Edison’s anti-gravity underwear never really caught on. There is an 1878 cartoon of the aerial garments being used by smartly dressed Victorians who are soaring up towards the ceiling at an art gallery to examine paintings otherwise too high to view.
Disappointingly, the flying undies existed merely in a whimsical Du Maurier cartoon in Punch. It is reproduced as one of the intriguing illustrations in Extinct: A Compendium of Obsolete Objects, by Barbara Penner and a team of observers, who, between them, examine and analyse 85 devices for which their time has passed or never came at all. Some, however, seemed to die, only to re-emerge. They were simply ahead of their time, or at least their time’s technology.
In 1958, German genius and architect Werner Ruhnau came up with the oxymoronic concept of “air roofs”. Along with French artist Yves Klein, he took further the familiar idea of a warm-air curtain that blows down at the entrance to shops.
Ruhnau enthused about “compressed-air canopies” which would keep out the weather and thus replace the slates and bricks of physical buildings. Sadly, this has – so far – turned out to be so much hot air.
Another invention that disappeared into thin air was the “atmospheric railway”, which did away with a heavy, steam-puffing engine completely. One version of this was road-tested, or rail-tested, near Dublin. Carriages would be powered by suction from pipes laid alongside the tracks. A different method proposed for the London Underground envisaged giant fans to swoosh the train along.
Sadly, the first scheme was defeated by rats eating the leather sealing mechanism and the second by a crash — of the bank funding it. Elon Musk’s current plans for “hyperloop” transportation, along vacuum tunnels, is uncannily close to the original thinking.
There was a significant German development that did fly, in both senses: the Zeppelins. These airships were used for bombing raids in World War I then for luxury travel over the Atlantic and Europe —until May 1937, when the 800ft Hindenburg, filled with hydrogen, exploded and burned to a cinder in less than a minute, deflating the whole idea of the majestic dirigibles, for a while at least. Today, the Zeppelin company is back in business, and producing hydrogen airships with fit-for-purpose safety systems.
The wartime Zeppelins had been able to play a lethal game of hide-and-seek under the cover of darkness or behind clouds. The British military solution was an “acoustic location device”. Gramophone ear trumpets fed the sound of the airship’s engines, via a stethoscope, into each ear of the operator. He would pass the compass bearing on to anti-aircraft gunners.
Blind men, whose ears were supposed to be keener, were eagerly recruited. This primitive sonar system was replaced in the 1930s by an early type of radar.
Given the scarcity in the late 1930s of the long, costly runways necessary for heavy aircraft, the flying boat had years of service, being able to land on rivers and lakes. By contrast, the flying car took off but landed with a bump shortly afterwards.
The ConvAirCar, as it was known, was a lightweight saloon with a small aircraft fixed to its roof by large pins which would be removed after a flight. An early demonstration was not helped by the hybrid craft running out of fuel over its airfield. Investors pulled out and it never went into production. Drone technology now makes such “flying taxis” an investable prospect once more.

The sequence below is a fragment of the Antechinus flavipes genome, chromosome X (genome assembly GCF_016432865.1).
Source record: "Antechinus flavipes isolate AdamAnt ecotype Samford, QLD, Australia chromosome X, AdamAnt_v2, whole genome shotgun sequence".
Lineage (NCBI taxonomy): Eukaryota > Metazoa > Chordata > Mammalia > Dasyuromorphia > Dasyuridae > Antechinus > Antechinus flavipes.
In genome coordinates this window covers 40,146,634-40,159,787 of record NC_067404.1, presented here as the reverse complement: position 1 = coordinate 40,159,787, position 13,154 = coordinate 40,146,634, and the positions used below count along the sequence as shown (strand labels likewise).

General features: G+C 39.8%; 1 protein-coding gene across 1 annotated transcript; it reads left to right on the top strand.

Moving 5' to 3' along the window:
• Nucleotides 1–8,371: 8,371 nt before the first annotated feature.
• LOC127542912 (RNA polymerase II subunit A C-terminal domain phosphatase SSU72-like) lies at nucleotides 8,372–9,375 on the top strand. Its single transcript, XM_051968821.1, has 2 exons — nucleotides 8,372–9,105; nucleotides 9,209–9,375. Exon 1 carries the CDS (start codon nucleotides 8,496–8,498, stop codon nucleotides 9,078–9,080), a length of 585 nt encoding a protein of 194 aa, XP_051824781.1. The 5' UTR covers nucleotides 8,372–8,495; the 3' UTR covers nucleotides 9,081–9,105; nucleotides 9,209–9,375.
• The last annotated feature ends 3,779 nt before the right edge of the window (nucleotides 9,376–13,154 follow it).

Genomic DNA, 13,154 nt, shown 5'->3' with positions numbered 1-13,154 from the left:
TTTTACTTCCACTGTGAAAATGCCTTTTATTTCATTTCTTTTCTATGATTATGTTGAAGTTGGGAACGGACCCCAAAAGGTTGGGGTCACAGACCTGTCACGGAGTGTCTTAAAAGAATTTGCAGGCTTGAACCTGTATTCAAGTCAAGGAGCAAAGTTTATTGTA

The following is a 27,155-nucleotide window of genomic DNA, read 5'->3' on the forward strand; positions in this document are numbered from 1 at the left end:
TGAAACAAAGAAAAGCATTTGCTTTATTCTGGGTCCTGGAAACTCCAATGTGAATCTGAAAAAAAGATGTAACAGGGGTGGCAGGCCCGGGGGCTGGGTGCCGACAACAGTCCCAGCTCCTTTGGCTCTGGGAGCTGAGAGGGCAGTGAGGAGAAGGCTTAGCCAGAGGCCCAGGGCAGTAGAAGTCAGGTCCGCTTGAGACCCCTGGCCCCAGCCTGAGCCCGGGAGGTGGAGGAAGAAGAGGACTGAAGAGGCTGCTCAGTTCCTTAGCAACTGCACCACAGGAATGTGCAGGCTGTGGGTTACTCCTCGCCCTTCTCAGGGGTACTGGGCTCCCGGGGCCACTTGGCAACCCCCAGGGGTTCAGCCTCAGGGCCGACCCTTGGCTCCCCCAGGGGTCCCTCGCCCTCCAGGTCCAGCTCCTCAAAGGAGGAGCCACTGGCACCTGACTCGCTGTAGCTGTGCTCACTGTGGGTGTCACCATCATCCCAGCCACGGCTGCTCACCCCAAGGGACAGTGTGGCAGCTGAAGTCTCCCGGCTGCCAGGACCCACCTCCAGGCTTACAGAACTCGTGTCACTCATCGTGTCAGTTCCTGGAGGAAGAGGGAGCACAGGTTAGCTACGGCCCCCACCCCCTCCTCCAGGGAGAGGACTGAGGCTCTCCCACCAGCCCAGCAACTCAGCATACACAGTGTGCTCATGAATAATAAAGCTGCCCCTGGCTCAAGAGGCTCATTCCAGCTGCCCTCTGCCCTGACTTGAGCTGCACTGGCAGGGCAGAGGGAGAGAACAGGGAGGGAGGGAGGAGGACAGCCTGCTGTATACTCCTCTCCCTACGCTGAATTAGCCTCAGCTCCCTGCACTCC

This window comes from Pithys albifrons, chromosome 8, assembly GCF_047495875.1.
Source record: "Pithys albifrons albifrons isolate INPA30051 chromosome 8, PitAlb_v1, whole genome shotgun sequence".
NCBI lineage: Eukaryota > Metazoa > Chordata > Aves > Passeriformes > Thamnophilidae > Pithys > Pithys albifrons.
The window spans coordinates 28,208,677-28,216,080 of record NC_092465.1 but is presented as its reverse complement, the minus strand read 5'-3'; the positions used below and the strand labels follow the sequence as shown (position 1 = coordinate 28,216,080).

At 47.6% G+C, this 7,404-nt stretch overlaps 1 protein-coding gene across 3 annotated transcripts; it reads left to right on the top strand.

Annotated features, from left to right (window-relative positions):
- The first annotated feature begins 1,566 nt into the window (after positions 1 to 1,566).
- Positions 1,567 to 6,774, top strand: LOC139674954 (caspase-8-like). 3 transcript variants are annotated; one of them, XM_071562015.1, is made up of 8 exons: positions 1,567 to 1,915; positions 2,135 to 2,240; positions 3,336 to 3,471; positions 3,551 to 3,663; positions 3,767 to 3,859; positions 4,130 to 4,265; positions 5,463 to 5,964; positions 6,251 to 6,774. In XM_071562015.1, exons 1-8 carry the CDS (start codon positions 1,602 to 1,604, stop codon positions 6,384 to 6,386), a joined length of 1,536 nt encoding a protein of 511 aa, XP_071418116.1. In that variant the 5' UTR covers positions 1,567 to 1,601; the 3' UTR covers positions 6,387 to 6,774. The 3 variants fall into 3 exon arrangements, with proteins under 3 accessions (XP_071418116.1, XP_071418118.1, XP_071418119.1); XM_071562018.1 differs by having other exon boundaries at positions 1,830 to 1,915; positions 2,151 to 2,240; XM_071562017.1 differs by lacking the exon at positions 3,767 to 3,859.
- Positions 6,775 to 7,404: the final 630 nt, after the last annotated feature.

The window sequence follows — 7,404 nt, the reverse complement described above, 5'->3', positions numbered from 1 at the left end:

Wallpaper coloured by a vivid green pigment invented by the Swedish-German chemist Carl Wilhelm Scheele in 1778. It became known by a variety of names, including Scheele’s Green, emerald green and Paris green.
Another name gives a hint of why it was subsequently withdrawn, after being found to cause lung and skin problems, painful inflammation and in some cases, death by poisoning. Scheele’s invention was also known as arsenic green. Such a shade was imprinted upon the wallpaper in Napoleon’s St Helena bathroom and quite possibly did for the ex-emperor.
Other artefacts may look like technological dinosaurs but still enjoyed a lengthy lifespan. At a time when early gramophones could only produce rather scratchy, distorted music, the “player piano” was like a human piano player. As with its cousin, the pianola, it was essentially live music, with strings being struck by the customary hammers operated by scores on paper or metal rolls before your very eyes and ears.
Once modern record players and hi-fi arrived, the player pianos could bow out. But the átrophone also had a good run for its audiences’ money, beginning in 1881 in Paris and lasting for more than half a century.
Microphones on stage in a Paris opera house or theatre would transmit voices via the newfangled telephone system to individual homes; Le theatre chez soi, as it was marketed. Members of the “audience” for this acoustic streaming would call a switchboard and be put through to the theatre of their choice.
Although not all of these gizmos are expected to be reincarnated any time soon, Extinct asserts that even the most bizarre of inventions still have something to show us:
“Every extinct object embodies a vision of the future that is still available.”
The re-emergence of airships, flying cars and vacuum travel – once all ideas thought dead as dodos – are examples of a great idea not dying, merely hibernating. Flying underwear, on the other hand, is still awaiting a revival.
Extinct: A Compendium of Obsolete Objects edited by Barbara Penner, and others, is published by Reaktion Books.